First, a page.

The building is attached to a two-story structure on the south side and faces Myrtle Lane on the north. The rear elevation faces an alley and a small parking lot. The brick and terra-cotta ornamentation wraps around one bay on each of the south and rear elevations.

The storefront consists of large plate glass windows in steel frames with black and green marble kick panels. There are two recessed entrances in the second and fifth bays, each of which is flanked by two sheets of curved glass. At the north end of the storefront, a section of the original storefront was removed and a new recessed entrance was added. (This feature probably dates from the 1979 conversion of the building to restaurant use.) Both this door and its surround were constructed in rough-sawn wood. The upper floor windows are steel sash in various configurations, ranging from 2/2 and 4/4 double-hung to 2/2 double inverted hoppers.

The ornamentation on the Beach Street and Myrtle Lane facades is dominated by vertical terra-cotta piers placed between each window bay and by slightly projecting corner pavilions framed with terra-cotta quoins and capped with terra-cotta curvilinear Art Deco patterns and stylized urns in relief. Both facade parapet walls are comprised of ornamental brickwork in a diagonal fret pattern flanked by vertical extensions of the corner pavilions ornamented with stylized, attenuated terra-cotta acanthus leaves. Capping the central portions of the facade parapet walls are two bands of polychromed terra-cotta ornamented cresting in stylized seashell patterns.

At the ground floor level of the north facade, a raised basement effect has been achieved by the placement of an intermediate terra-cotta cornice which carries the horizontal line of the storefront canopy along Myrtle Lane. The horizontality of the raised basement is further accentuated by several indented horizontal bands in the brickwork below the intermediate cornice. The first-story windows on the north facade are secured on the exterior by ornamented wrought iron grilles.

The interior two-story ground floor sales area has been stripped of its original stained birch, marble, and bronze sales counters. The sole remaining significant original features in the sales area are six sets of steel columns and plaster pilasters with plaster stylized acanthus leaf capitals running the length of the building, and an ornamented plaster ceiling. Sometime before 1980, all interior walls at the ground floor level were stripped of their plaster, with the red brick left exposed. There are a variety of non-original rough-sawn wood partition walls, raised platforms, and mezzanine-level seating areas on the ground floor which comprised part of the 1979 conversion of the building to a restaurant.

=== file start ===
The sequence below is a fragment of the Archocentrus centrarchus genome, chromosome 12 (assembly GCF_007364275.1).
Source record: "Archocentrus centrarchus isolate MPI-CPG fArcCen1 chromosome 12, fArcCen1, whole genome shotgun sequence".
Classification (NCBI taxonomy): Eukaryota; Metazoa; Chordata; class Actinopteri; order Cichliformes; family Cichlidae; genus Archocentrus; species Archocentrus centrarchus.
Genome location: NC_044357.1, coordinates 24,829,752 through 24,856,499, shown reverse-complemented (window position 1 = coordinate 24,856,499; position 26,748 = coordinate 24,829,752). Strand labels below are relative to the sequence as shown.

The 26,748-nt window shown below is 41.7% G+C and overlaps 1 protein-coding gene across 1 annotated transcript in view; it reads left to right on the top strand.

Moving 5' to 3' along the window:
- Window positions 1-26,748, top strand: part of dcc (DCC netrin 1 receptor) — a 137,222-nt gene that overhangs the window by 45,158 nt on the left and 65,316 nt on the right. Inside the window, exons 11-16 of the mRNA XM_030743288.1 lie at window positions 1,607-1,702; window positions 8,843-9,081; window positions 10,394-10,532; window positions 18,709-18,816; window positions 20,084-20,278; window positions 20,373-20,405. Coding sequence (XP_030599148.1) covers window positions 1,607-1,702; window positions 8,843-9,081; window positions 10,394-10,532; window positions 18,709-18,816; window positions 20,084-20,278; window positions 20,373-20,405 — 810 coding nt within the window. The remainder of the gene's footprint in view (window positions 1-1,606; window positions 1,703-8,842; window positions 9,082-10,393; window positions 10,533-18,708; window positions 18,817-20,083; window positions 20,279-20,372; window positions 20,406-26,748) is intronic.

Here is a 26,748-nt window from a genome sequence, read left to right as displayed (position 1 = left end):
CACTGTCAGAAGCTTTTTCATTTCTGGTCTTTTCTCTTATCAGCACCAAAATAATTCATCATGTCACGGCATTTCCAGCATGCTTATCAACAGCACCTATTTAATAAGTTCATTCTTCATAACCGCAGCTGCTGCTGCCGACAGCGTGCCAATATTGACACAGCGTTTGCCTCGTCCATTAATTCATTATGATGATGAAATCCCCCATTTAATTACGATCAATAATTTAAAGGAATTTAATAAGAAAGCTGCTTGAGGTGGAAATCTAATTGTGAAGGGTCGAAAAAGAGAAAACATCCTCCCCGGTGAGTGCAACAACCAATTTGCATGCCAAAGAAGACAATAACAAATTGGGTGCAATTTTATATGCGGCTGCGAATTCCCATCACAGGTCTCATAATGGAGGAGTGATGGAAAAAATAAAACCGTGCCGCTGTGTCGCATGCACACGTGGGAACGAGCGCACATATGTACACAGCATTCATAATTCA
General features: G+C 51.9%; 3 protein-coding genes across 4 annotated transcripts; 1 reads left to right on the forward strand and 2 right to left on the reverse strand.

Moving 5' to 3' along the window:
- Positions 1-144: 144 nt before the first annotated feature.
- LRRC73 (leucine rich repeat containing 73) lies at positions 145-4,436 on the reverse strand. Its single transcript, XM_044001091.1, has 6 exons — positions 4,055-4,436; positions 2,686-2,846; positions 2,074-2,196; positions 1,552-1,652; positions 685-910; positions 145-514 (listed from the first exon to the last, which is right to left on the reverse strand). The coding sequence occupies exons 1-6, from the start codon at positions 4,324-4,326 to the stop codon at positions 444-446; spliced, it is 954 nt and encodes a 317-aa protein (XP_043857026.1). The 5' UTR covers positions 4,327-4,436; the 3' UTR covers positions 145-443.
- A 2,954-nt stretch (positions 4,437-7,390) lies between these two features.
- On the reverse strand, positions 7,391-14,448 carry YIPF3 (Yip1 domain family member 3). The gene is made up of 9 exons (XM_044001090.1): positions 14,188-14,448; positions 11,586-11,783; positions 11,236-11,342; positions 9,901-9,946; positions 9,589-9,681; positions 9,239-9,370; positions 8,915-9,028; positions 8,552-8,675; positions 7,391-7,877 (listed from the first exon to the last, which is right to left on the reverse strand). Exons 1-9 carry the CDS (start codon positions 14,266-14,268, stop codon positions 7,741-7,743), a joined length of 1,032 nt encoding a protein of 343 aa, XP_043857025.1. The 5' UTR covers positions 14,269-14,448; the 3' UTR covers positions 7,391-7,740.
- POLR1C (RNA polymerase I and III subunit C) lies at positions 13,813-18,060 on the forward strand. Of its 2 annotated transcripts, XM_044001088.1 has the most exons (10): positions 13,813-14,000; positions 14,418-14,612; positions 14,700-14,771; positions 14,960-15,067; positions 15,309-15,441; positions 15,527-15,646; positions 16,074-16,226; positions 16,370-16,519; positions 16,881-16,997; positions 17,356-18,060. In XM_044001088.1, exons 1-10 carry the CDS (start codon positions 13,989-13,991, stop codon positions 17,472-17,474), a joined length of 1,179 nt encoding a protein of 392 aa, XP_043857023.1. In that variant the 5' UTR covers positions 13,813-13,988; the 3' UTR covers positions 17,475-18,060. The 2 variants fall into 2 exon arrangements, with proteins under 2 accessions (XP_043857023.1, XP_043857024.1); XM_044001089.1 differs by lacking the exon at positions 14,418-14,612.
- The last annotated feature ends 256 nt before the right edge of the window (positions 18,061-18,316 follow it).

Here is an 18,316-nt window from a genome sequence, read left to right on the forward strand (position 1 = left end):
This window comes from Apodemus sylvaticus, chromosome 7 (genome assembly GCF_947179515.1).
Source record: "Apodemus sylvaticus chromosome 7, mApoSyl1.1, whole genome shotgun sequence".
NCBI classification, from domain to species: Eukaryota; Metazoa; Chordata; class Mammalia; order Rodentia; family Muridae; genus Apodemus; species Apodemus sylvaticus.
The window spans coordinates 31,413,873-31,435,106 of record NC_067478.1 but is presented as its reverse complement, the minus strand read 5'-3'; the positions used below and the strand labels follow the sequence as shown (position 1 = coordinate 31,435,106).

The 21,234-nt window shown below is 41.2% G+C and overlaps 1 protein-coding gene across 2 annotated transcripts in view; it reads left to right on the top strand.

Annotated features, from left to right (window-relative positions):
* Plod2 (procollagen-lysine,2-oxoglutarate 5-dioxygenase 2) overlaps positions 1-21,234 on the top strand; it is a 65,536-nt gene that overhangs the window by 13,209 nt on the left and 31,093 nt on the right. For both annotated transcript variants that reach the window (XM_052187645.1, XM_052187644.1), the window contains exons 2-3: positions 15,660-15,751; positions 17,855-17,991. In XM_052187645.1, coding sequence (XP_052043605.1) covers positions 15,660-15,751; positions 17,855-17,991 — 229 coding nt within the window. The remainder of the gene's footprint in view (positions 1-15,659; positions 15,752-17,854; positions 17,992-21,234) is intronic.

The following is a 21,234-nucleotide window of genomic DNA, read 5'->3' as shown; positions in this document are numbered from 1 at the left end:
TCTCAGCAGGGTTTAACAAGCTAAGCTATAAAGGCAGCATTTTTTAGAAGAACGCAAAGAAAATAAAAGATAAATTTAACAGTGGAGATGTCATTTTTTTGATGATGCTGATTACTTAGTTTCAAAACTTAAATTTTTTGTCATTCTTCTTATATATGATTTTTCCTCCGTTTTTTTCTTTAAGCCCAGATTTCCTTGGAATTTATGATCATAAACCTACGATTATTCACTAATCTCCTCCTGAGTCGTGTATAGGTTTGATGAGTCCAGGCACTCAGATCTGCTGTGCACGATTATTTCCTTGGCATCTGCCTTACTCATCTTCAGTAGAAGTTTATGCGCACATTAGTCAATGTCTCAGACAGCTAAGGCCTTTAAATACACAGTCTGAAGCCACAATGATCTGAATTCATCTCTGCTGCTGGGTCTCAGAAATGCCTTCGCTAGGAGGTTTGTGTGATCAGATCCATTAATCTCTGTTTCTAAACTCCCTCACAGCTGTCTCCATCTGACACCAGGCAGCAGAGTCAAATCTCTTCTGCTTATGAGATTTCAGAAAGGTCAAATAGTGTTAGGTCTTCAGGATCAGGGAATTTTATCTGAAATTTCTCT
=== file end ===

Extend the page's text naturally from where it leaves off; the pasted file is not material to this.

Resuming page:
The second and third floors of the building originally were used for the storage of back stock. Currently at the second floor level are a combination of non-original partitioned spaces and unornamented, open-plan storage space. The third floor remains an entirely unornamented open space. The ceiling and roof structures at the second and third floors are carried by steel columns cased in unornamented plaster.

S.H. Kress and Co. Building, Daytona Beach Florida Beach St. (east) and Myrtle Ln (north) facades (1982)
Beach St. (east) and Myrtle Ln (north) facades (1982)

S.H. Kress and Co. Building, Daytona Beach Florida Bronze canopy, Beach St. (east) facade (1982)
Bronze canopy, Beach St. (east) facade (1982)

S.H. Kress and Co. Building, Daytona Beach Florida Myrtle Ln (north) facade and rear (west) elevation (1982)
Myrtle Ln (north) facade and rear (west) elevation (1982)

S.H. Kress and Co. Building, Daytona Beach Florida Rear (west) elevation (1982)
Rear (west) elevation (1982)

S.H. Kress and Co. Building, Daytona Beach Florida South elevation (1982)
South elevation (1982)

S.H. Kress and Co. Building, Daytona Beach Florida View toward north on Beach St (1982)
View toward north on Beach St (1982)

S.H. Kress and Co. Building, Daytona Beach Florida Ground floor sales area (1982)
Ground floor sales area (1982)

S.H. Kress and Co. Building, Daytona Beach Florida Column capital and ceiling, ground floor sales area (1982)
Column capital and ceiling, ground floor sales area (1982)